Drug and alcohol addiction is a brain disease that induces physiological and physical changes in the brain. The addiction and the brain regulate the memory, thoughts, speech, movement of the limbs, and the process of many organs within the body. Alcohol and drugs affect the brain’s neurotransmitters, which discharge an excess level of dopamine, resulting in temporary pleasurable emotions and euphoria. However, the brain ultimately adapts to the amount of alcohol or drugs used, making the sought-after substance or activity less pleasing. At that point, drug or alcohol addiction develops, and brain damage becomes more evident.
How Does Drug and Alcohol Brain Damage Occur?
Some drugs have toxic consequences that can kill neurons in the brain. Several of these cells will not be replaced. At the same time, modifications to connections between neurons in the brain may not be enduring; some last for years. The brain controls emotions, breathing, temperature, decision-making, and coordination. This significant organ also influences physical sensations in the body, cravings, feelings, habits, and compulsions. Under the impact of a potent but toxic chemical, individuals abusing substances can alter the operation of the brain.
Drugs come in contact with the limbic system to discharge strong feel-good emotions, influencing the individual’s mind and body. The brain rewards the body when the person does something that brings pleasure. Thus, individuals continue using drugs to support the extreme feel-good emotions the brain releases, developing a cycle of drug use and intense highs. Finally, they take the medication just to feel normal.
Drugs addiction and brain affect organ processes and can lead to liver failure, heart disease, kidney failure, types of cancer, overdose, and death. Additionally, alcohol and drug brain damage influence the ability to form and store crucial memories. Neurological harm is associated with almost all drugs or alcohol, and chronic use can lead to drug and alcohol brain damage.
How Different Drugs of Abuse Affect Your Brain?
Although brain modifications are similar, different drugs cause different consequences. They also can induce various long-term changes in your brain. For example:
Alcohol induces feelings of pleasure and relaxation. However, it also causes slowed reaction time, slurred speech, and loss of inhibition. Binge drinking can result in loss of memory, that is, a blackout. Long-term use of alcohol can result in seizures and permanent brain damage.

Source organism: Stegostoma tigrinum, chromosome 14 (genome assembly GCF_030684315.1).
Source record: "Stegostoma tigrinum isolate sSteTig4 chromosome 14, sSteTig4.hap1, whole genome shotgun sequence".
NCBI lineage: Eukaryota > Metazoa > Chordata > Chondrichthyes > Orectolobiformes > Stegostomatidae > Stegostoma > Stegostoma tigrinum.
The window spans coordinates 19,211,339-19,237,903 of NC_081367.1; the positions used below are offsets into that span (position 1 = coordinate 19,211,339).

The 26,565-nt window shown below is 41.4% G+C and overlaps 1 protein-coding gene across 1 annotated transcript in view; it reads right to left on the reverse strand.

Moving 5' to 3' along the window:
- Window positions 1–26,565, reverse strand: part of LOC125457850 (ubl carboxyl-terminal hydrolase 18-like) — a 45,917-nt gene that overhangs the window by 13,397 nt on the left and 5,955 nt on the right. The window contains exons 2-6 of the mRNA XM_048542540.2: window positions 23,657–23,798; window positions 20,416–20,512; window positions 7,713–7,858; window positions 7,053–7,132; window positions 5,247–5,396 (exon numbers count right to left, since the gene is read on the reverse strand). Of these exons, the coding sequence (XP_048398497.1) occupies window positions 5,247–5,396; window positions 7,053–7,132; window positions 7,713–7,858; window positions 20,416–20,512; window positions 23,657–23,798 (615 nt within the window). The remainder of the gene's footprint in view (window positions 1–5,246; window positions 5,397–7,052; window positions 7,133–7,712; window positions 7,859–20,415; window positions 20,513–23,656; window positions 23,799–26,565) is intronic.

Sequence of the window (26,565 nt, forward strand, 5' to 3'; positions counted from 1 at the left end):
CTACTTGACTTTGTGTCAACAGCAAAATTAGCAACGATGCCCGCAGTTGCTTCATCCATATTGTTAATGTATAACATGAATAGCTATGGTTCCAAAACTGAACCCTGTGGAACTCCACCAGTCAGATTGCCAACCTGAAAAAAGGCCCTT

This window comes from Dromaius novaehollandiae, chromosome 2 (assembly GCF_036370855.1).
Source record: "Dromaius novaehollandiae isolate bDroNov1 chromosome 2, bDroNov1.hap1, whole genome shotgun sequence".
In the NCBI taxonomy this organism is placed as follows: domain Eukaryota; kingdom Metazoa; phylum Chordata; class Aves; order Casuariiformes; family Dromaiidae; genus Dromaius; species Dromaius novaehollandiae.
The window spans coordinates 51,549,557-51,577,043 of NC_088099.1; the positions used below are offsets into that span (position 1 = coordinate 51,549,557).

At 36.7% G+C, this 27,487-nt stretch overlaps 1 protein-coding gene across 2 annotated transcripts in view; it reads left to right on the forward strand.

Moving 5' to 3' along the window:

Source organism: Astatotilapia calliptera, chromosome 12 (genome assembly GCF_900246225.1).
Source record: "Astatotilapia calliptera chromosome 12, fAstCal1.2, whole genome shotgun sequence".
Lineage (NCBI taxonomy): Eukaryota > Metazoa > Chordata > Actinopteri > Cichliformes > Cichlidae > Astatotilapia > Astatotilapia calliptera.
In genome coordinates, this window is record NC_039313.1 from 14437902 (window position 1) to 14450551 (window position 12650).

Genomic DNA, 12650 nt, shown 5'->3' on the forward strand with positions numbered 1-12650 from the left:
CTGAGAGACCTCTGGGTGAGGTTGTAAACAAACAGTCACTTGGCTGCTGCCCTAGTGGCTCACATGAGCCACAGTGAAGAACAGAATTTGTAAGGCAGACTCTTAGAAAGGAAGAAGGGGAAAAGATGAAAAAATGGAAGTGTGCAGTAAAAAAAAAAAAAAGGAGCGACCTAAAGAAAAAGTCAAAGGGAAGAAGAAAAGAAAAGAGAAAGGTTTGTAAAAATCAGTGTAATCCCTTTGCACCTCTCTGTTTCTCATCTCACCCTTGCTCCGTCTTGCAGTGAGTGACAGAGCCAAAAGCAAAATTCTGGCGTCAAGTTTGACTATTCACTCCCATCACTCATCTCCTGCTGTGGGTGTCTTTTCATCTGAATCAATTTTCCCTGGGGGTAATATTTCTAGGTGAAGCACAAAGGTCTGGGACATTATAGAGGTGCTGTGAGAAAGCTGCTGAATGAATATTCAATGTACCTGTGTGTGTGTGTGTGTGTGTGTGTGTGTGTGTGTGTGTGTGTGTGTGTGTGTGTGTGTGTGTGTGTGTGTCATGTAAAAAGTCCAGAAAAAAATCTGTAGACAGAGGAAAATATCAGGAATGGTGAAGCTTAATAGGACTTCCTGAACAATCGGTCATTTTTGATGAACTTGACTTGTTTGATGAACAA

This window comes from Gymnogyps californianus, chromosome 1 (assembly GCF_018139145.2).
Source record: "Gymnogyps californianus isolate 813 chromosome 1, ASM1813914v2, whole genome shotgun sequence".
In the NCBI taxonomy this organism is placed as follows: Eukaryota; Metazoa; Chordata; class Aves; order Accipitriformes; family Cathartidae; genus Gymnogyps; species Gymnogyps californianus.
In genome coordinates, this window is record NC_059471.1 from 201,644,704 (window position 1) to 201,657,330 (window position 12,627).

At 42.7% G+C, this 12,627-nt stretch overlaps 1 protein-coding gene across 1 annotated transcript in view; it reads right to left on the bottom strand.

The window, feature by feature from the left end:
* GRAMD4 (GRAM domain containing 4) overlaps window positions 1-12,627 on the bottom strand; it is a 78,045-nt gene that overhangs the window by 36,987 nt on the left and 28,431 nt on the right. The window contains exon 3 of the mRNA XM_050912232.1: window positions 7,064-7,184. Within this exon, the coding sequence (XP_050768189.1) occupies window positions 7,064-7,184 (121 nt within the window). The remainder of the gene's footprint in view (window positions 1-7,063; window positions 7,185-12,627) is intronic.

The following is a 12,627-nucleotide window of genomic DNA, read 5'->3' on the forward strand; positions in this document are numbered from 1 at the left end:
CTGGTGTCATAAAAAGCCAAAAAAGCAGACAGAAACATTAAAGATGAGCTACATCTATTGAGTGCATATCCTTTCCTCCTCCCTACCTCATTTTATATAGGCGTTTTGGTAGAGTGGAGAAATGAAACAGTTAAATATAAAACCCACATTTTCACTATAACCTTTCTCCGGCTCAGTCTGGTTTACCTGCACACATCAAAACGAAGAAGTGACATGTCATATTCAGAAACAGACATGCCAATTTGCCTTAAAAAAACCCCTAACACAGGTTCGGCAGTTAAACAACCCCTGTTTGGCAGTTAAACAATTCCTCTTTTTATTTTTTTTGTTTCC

Opioids result in brain changes by acting like dopamine. One of the significant changes is pain reduction. That is why opioids are frequently used to treat pain. Opioids also result in drowsiness, euphoria, nausea, constipation, and slowed breathing. Tolerance to opioids houses quickly.
Amphetamines And Cocaine
Amphetamines and cocaine result in the release of large quantities of dopamine. This causes a euphoric rush. Other consequences are confusion, anxiety, insomnia, and loss of appetite. While rapid breathing, increased energy, and rapid heart rate, increased blood pressure are other effects—long-term abuse results in clumsiness, loss of ability, and weight loss.
Marijuana acts like dopamine in the brain Marijuana results in euphoria and relaxation. It also induces increased appetite. There is some research on the long-term use of marijuana, beginning at an early age, which can influence memory and intelligence. In some people, marijuana can lead to brain and addiction and can result in withdrawal symptoms. These may be insomnia, irritability, cravings, and decreased appetite.
Because these drugs induce physical modifications to the brain, a person can’t simply choose to stop using them. These addictions need medical treatment to help a person get off the toxic drugs and stay off them. The person should talk to the doctor if they’re concerned about their drug use or that of a loved one so that they can seek effective treatment as soon as possible.
What Are The Advantages Of Substance Abuse Treatment?
Although one may comprehend the cycle of addiction and how it alters your brain, it may be hard to stop using alcohol and drugs alone. Changes will take time and commitment to have the best success in recovery. Nonetheless, the best method for ending the dependence on alcohol or drugs is to enter into a drug addiction treatment program. Then, one will not only quit alcohol and drug addiction and the brain damage but will also:
- Deter future relapse: The team of doctors will work with the person to formulate strategies to ensure long-lasting recovery.
- Rebuild damaged relationships: Addiction to alcohol or drugs often harms relationships with family or friends. When a person enters a treatment program, they can reconnect with their loved ones.
- Improve self-confidence: As a person progresses through treatment at an addiction treatment center, they rediscover their inner strength and resilience.
- Specify triggers: Triggers are places or people that cause the person to want to abuse alcohol or drugs. When a person is in a substance abuse treatment program, they label their triggers and create methods to avoid them.